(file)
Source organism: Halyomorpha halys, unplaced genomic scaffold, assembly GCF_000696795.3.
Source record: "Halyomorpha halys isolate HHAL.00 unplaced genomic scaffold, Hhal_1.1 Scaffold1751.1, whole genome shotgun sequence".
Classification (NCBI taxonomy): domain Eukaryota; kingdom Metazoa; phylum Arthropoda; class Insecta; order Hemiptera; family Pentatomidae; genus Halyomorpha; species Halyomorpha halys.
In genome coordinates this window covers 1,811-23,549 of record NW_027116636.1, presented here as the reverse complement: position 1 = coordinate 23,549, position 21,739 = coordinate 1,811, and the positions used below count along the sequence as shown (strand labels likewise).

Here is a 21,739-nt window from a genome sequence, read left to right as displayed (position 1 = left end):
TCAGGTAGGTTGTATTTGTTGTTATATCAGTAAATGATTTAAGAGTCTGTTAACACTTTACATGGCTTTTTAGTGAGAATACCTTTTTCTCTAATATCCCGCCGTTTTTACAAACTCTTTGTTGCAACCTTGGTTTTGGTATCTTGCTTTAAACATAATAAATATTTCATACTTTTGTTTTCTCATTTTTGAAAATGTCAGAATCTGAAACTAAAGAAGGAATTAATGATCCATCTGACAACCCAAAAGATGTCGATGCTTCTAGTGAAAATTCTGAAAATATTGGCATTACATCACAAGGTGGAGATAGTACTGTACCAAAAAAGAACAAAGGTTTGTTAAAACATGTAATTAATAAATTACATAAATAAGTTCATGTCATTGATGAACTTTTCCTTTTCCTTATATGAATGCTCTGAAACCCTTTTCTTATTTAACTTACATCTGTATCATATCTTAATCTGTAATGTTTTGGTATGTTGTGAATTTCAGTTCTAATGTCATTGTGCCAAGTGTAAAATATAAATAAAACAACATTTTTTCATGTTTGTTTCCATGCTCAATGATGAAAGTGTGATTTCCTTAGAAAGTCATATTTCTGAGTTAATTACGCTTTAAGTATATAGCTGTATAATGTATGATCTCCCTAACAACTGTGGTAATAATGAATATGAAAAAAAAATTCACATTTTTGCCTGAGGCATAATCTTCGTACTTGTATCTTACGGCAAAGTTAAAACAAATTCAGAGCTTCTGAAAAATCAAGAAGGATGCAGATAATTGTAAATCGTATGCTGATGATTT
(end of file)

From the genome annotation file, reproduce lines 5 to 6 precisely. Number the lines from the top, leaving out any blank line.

Here is a 21,739-nt window from a genome sequence, read left to right as displayed (position 1 = left end):
TCAGGTAGGTTGTATTTGTTGTTATATCAGTAAATGATTTAAGAGTCTGTTAACACTTTACATGGCTTTTTAGTGAGAATACCTTTTTCTCTAATATCCCGCCGTTTTTACAAACTCTTTGTTGCAACCTTGGTTTTGGTATCTTGCTTTAAACATAATAAATATTTCATACTTTTGTTTTCTCATTTTTGAAAATGTCAGAATCTGAAACTAAAGAAGGAATTAATGATCCATCTGACAACCCAAAAGATGTCGATGCTTCTAGTGAAAATTCTGAAAATATTGGCATTACATCACAAGGTGGAGATAGTACTGTACCAAAAAAGAACAAAGGTTTGTTAAAACATGTAATTAATAAATTACATAAATAAGTTCATGTCATTGATGAACTTTTCCTTTTCCTTATATGAATGCTCTGAAACCCTTTTCTTATTTAACTTACATCTGTATCATATCTTAATCTGTAATGTTTTGGTATGTTGTGAATTTCAGTTCTAATGTCATTGTGCCAAGTGTAAAATATAAATAAAACAACATTTTTTCATGTTTGTTTCCATGCTCAATGATGAAAGTGTGATTTCCTTAGAAAGTCATATTTCTGAGTTAATTACGCTTTAAGTATATAGCTGTATAATGTATGATCTCCCTAACAACTGTGGTAATAATGAATATGAAAAAAAAATTCACATTTTTGCCTGAGGCATAATCTTCGTACTTGTATCTTACGGCAAAGTTAAAACAAATTCAGAGCTTCTGAAAAATCAAGAAGGATGCAGATAATTGTAAATCGTATGCTGATGATTT